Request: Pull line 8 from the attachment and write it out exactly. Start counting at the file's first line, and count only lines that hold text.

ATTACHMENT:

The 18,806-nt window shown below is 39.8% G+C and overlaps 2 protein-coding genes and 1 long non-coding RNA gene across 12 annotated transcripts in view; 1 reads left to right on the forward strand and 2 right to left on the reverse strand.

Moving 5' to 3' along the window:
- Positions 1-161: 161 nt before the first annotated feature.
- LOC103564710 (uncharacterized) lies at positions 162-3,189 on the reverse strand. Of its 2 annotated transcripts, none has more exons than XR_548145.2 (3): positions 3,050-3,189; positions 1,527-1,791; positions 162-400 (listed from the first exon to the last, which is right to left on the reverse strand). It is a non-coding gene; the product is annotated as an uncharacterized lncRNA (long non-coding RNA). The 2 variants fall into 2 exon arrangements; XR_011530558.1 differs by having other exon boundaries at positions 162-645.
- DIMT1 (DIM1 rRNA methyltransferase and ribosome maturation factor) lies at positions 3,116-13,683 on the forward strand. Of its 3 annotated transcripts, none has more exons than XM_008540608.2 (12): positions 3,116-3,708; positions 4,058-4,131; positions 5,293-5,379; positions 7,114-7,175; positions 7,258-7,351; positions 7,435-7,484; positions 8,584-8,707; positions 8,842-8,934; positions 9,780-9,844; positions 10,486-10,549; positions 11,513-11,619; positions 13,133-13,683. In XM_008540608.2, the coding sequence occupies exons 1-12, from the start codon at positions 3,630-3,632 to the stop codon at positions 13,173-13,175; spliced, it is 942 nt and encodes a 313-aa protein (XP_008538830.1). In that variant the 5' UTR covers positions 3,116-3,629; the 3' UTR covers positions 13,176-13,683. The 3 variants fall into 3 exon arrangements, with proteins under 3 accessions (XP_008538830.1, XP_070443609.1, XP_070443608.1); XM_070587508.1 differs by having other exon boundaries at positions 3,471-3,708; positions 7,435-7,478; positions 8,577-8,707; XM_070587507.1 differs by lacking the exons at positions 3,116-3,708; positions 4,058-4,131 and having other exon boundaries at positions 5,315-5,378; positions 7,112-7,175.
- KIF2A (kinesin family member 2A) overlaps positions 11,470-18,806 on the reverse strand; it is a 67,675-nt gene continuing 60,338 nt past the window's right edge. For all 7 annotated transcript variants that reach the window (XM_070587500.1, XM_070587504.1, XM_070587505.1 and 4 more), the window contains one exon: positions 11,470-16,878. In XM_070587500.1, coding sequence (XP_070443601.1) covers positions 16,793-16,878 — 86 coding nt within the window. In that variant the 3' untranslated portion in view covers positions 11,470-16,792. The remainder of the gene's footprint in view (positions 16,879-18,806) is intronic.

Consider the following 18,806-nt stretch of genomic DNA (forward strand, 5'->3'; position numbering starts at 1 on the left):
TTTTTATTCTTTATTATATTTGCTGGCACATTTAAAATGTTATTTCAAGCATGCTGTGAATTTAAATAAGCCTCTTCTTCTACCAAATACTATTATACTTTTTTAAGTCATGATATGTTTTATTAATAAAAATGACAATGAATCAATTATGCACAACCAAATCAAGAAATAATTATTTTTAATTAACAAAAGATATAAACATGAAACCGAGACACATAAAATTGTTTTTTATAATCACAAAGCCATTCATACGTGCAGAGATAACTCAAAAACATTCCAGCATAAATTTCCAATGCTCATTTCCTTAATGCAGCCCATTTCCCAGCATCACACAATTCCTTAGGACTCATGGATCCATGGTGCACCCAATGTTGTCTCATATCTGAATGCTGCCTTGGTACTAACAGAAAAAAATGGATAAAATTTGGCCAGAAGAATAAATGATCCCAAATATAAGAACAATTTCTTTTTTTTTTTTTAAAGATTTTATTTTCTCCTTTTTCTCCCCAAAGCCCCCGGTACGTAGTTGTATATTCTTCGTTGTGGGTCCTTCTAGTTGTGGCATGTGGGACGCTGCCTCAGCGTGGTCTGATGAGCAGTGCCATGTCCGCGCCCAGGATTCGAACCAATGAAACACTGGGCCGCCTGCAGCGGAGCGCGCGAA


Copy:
TTTTTATTCTTTATTATATTTGCTGGCACATTTAAAATGTTATTTCAAGCATGCTGTGAATTTAAATAAGCCTCTTCTTCTACCAAATACTATTATACTTTTTTAAGTCATGATATGTTTTATTAATAAAAATGACAATGAATCAATTATGCACAACCAAATCAAGAAATAATTATTTTTAATTAACAAAAGATATAAACATGAAACCGAGACACATAAAATTGTTTTTTATAATCACAAAGCCATTCATACGTGCAGAGATAACTCAAAAACATTCCAGCATAAATTTCCAATGCTCATTTCCTTAATGCAGCCCATTTCCCAGCATCACACAATTCCTTAGGACTCATGGATCCATGGTGCACCCAATGTTGTCTCATATCTGAATGCTGCCTTGGTACTAACAGAAAAAAATGGATAAAATTTGGCCAGAAGAATAAATGATCCCAAATATAAGAACAATTTCTTTTTTTTTTTTTAAAGATTTTATTTTCTCCTTTTTCTCCCCAAAGCCCCCGGTACGTAGTTGTATATTCTTCGTTGTGGGTCCTTCTAGTTGTGGCATGTGGGACGCTGCCTCAGCGTGGTCTGATGAGCAGTGCCATGTCCGCGCCCAGGATTCGAACCAATGAAACACTGGGCCGCCTGCAGCGGAGCGCGCGAA